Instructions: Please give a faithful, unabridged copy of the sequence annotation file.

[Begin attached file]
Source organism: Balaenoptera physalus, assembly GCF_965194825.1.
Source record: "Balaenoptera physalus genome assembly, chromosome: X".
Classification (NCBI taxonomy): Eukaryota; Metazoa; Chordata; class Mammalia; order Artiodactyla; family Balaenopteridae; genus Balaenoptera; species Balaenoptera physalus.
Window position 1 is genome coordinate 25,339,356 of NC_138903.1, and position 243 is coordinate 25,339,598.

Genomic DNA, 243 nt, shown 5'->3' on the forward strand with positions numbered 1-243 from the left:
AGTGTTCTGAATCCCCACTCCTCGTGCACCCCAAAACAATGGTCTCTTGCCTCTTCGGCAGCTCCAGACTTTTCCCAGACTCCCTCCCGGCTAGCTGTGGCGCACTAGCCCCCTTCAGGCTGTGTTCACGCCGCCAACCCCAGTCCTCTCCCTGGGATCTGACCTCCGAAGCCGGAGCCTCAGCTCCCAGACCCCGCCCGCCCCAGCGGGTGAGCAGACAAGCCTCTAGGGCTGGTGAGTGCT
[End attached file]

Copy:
Source organism: Balaenoptera physalus, assembly GCF_965194825.1.
Source record: "Balaenoptera physalus genome assembly, chromosome: X".
Classification (NCBI taxonomy): Eukaryota; Metazoa; Chordata; class Mammalia; order Artiodactyla; family Balaenopteridae; genus Balaenoptera; species Balaenoptera physalus.
Window position 1 is genome coordinate 25,339,356 of NC_138903.1, and position 243 is coordinate 25,339,598.

Genomic DNA, 243 nt, shown 5'->3' on the forward strand with positions numbered 1-243 from the left:
AGTGTTCTGAATCCCCACTCCTCGTGCACCCCAAAACAATGGTCTCTTGCCTCTTCGGCAGCTCCAGACTTTTCCCAGACTCCCTCCCGGCTAGCTGTGGCGCACTAGCCCCCTTCAGGCTGTGTTCACGCCGCCAACCCCAGTCCTCTCCCTGGGATCTGACCTCCGAAGCCGGAGCCTCAGCTCCCAGACCCCGCCCGCCCCAGCGGGTGAGCAGACAAGCCTCTAGGGCTGGTGAGTGCT